"I'm excited to go to Nebraska, but I am a little angry we cancelled our Hawaii trip," said Barboza, a senior. "It's really exciting to test ourselves against the best teams in the nation. Nebraska always has a great crowd, so it's fun to play there. But I could use a few palm trees and a beach."
While playing Nebraska and Texas is certainly no day at the beach, the real key to securing Stanford's participation in this year's Showcase was finding a format that would preclude a matchup with Pac-10 rival USC.
|Nebraska outside hitter Jordan Larson believes the rule changes will benefit the Huskers.|
"It's a good way to draw traditionally good teams to play in a great place, play good competition, but not worry about the conference lines," said Stanford coach John Dunning. "We wouldn't have gone there if we had to play USC. We get to play them at least twice anyway. So this is just perfect."
Despite playing in different conferences, the teams squaring off on Friday night have ties that bind.
USC head coach Mick Haley spent 17 seasons in Austin (1980-96), building the Longhorns into a national power. He led UT to its only national championship in 1988 and a total of four appearances in the Final Four.
Texas coach Jerritt Elliott was the interim head coach at USC prior to Haley's arrival in Los Angeles, and his recruiting efforts were the foundation of the Trojans' back-to-back national championships in 2002 and 2003.
Stanford and Nebraska will meet for the first time since 2006, when the Huskers defeated the Cardinal in the national championship at Qwest Center. Stanford leads the series 7-5, but Nebraska won the two most recent matches. Both teams would like nothing more than to meet again in the final match of the 2008 season.
"It would be nice to start the season and end the season with a victory there," Akinradewo said. "Their state loves volleyball. The crowd is not negative toward you, so that's a great thing. Being there with people who enjoy the sport is really nice."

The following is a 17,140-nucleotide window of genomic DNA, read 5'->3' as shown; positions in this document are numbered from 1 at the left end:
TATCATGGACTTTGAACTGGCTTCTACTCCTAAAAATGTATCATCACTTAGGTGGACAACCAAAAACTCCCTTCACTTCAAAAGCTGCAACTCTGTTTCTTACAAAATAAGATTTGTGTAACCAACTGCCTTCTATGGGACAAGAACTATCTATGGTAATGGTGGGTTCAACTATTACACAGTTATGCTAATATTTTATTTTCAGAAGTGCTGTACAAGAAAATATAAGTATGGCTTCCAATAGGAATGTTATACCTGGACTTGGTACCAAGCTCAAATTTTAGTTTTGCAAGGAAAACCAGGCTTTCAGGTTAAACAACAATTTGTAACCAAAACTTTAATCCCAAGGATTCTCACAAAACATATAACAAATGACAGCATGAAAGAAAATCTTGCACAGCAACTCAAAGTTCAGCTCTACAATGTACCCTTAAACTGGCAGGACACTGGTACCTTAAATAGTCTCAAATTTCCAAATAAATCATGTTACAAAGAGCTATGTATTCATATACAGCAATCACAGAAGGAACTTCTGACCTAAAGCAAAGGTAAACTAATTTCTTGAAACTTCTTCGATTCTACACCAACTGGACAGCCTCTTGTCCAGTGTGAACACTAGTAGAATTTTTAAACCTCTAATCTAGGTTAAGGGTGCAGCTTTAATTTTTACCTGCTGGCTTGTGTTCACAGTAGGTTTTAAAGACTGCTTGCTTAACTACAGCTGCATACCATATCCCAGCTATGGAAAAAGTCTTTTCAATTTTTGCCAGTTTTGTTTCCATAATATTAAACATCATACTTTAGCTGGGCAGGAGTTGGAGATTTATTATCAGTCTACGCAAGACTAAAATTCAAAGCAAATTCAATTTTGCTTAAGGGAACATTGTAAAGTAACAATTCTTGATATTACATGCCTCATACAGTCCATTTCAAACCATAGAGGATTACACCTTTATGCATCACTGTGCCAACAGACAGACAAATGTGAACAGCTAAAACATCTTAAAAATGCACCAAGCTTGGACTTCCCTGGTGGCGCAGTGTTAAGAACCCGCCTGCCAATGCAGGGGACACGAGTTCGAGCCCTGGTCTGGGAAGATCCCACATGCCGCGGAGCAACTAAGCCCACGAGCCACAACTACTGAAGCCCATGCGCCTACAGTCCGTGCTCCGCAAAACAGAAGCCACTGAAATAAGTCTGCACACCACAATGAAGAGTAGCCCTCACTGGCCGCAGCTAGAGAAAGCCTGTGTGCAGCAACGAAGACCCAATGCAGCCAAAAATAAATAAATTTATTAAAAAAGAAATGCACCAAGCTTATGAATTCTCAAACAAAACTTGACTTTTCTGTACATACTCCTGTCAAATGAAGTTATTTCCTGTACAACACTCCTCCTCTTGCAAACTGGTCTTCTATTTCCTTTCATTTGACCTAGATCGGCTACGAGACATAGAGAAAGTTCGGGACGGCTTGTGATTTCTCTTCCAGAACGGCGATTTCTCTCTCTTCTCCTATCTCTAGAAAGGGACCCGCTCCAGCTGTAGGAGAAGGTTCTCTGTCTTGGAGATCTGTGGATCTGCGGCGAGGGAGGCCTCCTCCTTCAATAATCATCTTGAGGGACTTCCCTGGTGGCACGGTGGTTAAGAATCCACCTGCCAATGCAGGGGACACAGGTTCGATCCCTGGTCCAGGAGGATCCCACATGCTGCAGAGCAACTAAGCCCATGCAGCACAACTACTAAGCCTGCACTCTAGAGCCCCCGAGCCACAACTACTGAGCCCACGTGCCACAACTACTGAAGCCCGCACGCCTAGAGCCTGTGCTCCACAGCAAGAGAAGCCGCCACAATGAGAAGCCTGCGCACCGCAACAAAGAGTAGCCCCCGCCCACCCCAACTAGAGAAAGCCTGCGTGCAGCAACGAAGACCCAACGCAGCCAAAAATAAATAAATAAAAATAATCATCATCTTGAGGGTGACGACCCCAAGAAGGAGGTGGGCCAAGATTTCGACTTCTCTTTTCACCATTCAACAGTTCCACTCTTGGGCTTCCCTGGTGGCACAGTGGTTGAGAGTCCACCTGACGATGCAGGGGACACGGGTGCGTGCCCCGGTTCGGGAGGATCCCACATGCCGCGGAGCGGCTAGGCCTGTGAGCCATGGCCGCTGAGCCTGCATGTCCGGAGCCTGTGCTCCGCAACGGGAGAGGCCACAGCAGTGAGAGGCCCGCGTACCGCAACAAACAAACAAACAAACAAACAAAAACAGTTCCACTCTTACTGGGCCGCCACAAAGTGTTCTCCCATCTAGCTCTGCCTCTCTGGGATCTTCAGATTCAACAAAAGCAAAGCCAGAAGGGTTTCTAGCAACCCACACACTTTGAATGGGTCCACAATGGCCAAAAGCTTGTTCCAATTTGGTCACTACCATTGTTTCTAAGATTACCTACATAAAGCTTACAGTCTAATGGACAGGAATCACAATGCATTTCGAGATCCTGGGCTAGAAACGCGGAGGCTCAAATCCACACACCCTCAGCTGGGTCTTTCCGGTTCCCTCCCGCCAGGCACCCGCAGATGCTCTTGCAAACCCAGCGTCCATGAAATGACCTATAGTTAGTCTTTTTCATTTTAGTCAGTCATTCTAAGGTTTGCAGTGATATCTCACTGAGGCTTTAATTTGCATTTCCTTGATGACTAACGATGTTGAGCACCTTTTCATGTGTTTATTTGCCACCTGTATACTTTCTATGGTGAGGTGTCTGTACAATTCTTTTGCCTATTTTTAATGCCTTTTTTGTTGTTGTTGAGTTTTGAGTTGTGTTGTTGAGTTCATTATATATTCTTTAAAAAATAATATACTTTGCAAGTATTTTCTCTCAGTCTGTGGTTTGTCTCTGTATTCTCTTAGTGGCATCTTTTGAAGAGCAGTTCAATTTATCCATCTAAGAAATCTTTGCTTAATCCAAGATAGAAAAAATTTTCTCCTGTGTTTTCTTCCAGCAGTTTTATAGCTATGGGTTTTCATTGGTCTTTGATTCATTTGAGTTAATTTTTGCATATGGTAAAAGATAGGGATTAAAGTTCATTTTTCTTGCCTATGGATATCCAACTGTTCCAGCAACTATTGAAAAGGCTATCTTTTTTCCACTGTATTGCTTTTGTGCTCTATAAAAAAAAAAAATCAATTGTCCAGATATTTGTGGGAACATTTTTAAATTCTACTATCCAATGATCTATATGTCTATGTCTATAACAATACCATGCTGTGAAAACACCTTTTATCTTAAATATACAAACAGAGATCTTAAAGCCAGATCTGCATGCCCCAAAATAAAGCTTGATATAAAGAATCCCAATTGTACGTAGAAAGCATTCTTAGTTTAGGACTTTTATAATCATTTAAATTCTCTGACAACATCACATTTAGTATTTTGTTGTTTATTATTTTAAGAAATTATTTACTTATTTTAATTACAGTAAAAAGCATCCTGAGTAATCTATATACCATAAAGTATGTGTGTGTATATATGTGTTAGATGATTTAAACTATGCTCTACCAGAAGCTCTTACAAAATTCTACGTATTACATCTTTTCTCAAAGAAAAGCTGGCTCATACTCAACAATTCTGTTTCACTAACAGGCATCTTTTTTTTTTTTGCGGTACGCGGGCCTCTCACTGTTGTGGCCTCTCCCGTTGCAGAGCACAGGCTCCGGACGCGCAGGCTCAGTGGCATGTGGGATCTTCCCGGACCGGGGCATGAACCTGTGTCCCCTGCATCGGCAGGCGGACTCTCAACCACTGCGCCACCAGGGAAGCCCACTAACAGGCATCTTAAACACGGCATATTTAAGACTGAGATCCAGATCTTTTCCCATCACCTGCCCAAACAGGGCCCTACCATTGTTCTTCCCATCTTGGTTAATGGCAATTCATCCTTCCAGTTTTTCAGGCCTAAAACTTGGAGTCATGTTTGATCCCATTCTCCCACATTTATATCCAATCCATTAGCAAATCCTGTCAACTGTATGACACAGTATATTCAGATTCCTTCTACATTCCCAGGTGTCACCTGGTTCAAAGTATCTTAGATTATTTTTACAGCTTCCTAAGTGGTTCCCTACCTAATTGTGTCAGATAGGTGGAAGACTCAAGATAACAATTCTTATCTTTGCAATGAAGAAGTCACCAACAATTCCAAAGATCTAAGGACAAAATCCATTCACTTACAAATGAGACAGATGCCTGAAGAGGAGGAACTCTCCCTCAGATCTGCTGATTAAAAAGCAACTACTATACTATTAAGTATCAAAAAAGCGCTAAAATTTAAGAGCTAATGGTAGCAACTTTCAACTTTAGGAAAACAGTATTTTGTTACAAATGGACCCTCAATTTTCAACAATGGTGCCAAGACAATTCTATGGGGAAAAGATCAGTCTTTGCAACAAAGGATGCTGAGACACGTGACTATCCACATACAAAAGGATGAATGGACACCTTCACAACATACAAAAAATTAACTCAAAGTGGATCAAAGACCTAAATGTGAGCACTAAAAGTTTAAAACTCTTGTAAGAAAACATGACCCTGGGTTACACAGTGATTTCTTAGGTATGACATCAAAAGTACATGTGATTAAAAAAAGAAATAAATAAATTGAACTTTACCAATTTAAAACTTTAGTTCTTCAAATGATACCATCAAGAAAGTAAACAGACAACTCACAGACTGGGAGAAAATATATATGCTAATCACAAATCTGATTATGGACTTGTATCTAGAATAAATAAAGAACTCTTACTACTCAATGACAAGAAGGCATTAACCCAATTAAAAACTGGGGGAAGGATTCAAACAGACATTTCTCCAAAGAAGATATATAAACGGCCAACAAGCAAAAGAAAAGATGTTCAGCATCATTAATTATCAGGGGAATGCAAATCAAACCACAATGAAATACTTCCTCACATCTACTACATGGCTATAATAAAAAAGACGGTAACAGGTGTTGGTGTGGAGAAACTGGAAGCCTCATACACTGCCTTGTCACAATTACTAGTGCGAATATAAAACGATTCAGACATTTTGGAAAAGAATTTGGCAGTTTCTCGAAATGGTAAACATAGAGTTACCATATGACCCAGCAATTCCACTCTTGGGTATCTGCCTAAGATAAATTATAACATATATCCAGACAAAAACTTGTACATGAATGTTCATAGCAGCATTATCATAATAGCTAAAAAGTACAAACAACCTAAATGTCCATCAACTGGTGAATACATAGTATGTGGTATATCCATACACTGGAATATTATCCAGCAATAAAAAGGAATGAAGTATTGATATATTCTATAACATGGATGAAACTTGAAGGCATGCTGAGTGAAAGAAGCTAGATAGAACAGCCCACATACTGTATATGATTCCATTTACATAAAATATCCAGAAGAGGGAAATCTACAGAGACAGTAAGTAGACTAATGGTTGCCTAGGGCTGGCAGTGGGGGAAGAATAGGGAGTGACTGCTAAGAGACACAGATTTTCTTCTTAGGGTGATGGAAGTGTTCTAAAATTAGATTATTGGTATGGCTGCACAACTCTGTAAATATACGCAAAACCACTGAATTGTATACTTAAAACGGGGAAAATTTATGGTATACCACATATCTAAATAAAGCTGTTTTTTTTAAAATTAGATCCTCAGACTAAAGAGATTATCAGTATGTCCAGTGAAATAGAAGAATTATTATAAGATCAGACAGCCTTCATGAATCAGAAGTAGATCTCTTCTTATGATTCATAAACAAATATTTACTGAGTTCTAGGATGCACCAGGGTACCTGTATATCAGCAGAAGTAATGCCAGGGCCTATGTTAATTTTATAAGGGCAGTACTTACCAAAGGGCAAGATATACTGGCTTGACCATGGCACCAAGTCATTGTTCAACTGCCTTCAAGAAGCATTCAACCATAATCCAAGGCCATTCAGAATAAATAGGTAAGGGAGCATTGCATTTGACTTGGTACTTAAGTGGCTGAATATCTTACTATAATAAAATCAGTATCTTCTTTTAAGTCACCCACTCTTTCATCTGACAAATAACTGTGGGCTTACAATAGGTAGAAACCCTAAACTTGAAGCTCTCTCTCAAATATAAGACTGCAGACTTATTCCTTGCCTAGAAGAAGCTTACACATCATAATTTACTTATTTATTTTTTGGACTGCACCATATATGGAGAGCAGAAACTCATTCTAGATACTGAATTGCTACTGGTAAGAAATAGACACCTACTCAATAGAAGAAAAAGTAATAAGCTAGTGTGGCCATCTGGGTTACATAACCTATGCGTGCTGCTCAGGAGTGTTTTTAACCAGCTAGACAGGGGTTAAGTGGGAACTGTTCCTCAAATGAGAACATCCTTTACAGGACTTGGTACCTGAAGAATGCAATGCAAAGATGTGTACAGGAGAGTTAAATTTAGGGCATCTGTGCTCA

The Cardinal are looking to join UCLA (1990-92) and Penn State (1997-99) as the only programs to appear in three consecutive national championship matches. Playing matches against Nebraska and Texas at Qwest Center may eventually help Stanford extend its record with a seventh national title.
"It will be awesome to play Nebraska there and play Texas there," Dunning said. "What a great way to start our season. It did cross my mind that the final four was there and that it would be good for our players.
"To me, it doesn't get any better. You can't be afraid of things like that. You can't care whether you are completely ready or not. You've just got to go do it because it's great."
With all the changes, one constant will be the Qwest Center and its appreciative volleyball fans. The facility will become the first to host college volleyball's two marquee events in the same season, cementing its position as the current epicenter of college volleyball.
"The one thing you can always count on in Omaha -- it's a college sports town," Cook said. "People's mindset here is college sports. They appreciate it, they like it and they want to go see it. That's what makes Omaha a great place."
No program has been as instrumental to the Showcase as Nebraska. The Huskers are making their seventh appearance in the event and will be the host for the fifth time. That relationship will continue for the next three years, since the AVCA is in the first year of a three-year contract with Qwest Center.
"It's great that the top programs that are competing for national championships are playing each other," Cook said. "That's what fans want to see and that's why our players at Nebraska come here -- they want to play big matches in front of big crowds. It's a great experience for them and great for the sport."
It's a good way to draw traditionally good teams to play in a great place, play good competition, but not worry about the conference lines.
-- Stanford coach John Dunning, on the Runza/AVCA Volleyball Showcase
Dave Reed covers college sports for ESPN.com.